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United States Department of Agriculture

Agricultural Research Service

Title: Carbon Isotope Ratios Indicate Starch Amylose: Amylopectin Ratios in Cereals

Authors
item Madhavan, S - UNIVERSITY OF NEBRASKA
item Jane, Jay - IOWA STATE UNIVERSITY
item Scott, Marvin

Submitted to: Plant Physiology
Publication Type: Abstract Only
Publication Acceptance Date: July 1, 1998
Publication Date: N/A

Technical Abstract: Starch is composed of a mixture of 20 to 30% amylose (with 0.1% branch points) and 70 to 80% amylopectin (with about 4%branch points). The biochemical pathway for starch biosynthesis has been inferred from many biochemical and genetic studies. Elucidation of the roles of enzymes involved in starch biosynthesis has been complicated by a great deal of redundancy. In maize, biochemical and genetic evidence both suggest that there are at least five starch synthases, two debranching enzymes and several pyrophosphorylases. In the present study, we measured carbon isotope ratios of amylose and amylopectin components of corn starch and also isolated starch from different maize mutants known to have genetic lesions in the starch biosynthetic pathway. Carbon isotope ratios of the amylose fraction indicated that they were less negative than those of the amylopectin fraction. An identical pattern in carbon isotope ratios was also observed in starch isolated from mutants that either lack amylose or contain more amylose. Carbon isotope ratios of starch isolated from potato and barley also exhibited the same pattern but the magnitude of the difference was more pronounced in these plants. We believe that carbon isotope ratio analyses of starch and starch fractions would not only yield information about the type and number of enzymes involved in starch biosynthesis, but also would establish their specific roles.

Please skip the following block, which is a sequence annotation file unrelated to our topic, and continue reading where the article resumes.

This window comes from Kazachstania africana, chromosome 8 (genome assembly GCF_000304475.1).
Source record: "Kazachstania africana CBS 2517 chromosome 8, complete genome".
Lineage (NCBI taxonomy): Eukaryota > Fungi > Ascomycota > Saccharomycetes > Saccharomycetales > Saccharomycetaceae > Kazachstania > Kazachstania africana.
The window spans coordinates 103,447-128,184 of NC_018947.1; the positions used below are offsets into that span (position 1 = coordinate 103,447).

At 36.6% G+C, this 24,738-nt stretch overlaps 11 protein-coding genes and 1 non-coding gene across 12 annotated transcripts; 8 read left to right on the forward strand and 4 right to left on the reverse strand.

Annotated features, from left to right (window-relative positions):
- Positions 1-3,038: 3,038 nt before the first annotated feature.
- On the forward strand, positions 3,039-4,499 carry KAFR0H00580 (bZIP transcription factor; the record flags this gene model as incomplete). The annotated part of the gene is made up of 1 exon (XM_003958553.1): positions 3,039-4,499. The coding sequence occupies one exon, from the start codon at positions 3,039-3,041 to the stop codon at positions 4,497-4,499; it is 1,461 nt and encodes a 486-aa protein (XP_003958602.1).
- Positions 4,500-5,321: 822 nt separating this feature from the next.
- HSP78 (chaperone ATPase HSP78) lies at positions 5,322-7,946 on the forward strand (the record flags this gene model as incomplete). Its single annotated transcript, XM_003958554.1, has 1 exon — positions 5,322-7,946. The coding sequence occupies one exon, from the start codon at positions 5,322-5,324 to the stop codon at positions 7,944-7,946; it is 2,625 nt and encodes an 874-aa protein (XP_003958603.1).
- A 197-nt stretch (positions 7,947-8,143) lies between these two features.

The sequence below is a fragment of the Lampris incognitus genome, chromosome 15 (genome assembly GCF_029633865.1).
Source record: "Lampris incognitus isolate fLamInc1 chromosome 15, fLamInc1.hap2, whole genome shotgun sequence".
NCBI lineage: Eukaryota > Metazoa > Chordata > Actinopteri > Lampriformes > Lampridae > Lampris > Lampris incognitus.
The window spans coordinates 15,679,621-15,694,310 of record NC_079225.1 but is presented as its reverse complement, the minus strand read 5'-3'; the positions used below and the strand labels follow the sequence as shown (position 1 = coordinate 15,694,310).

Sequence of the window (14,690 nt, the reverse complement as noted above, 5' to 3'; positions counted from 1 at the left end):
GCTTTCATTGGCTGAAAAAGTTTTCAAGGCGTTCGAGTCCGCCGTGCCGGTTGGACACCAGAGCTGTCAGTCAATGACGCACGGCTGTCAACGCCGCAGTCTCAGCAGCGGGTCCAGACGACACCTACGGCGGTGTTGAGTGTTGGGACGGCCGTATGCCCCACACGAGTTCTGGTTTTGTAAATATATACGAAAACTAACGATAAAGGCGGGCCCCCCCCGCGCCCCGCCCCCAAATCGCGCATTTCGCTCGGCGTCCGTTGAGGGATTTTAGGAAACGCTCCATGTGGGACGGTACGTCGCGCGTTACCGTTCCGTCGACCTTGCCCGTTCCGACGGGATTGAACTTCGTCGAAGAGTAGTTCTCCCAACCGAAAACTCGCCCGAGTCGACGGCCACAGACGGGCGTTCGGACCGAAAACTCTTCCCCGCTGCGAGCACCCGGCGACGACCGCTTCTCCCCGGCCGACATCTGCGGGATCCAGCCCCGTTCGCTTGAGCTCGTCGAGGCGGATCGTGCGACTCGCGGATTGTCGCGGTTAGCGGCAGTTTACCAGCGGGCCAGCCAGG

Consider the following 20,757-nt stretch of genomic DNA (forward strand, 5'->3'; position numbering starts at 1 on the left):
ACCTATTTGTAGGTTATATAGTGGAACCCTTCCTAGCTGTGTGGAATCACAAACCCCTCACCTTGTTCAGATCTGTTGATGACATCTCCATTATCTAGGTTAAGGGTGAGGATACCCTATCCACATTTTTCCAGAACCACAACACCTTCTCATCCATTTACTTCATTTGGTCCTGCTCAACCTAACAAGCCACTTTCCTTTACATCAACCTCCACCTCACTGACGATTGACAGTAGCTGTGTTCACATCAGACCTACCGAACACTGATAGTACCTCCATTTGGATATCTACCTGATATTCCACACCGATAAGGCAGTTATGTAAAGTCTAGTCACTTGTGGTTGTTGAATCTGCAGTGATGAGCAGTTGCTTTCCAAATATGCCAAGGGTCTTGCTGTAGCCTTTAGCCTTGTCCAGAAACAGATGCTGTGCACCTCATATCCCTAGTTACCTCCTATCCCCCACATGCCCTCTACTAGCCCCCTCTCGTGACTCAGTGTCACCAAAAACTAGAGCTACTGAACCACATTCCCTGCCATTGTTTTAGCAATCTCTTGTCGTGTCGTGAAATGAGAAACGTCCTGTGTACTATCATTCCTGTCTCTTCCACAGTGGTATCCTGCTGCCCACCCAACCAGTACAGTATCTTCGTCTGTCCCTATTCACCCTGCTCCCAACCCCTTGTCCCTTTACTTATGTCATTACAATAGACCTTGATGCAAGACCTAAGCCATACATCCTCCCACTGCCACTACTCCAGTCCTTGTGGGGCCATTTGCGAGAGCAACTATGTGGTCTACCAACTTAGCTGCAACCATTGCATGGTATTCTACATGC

Last Modified: 11/23/2014
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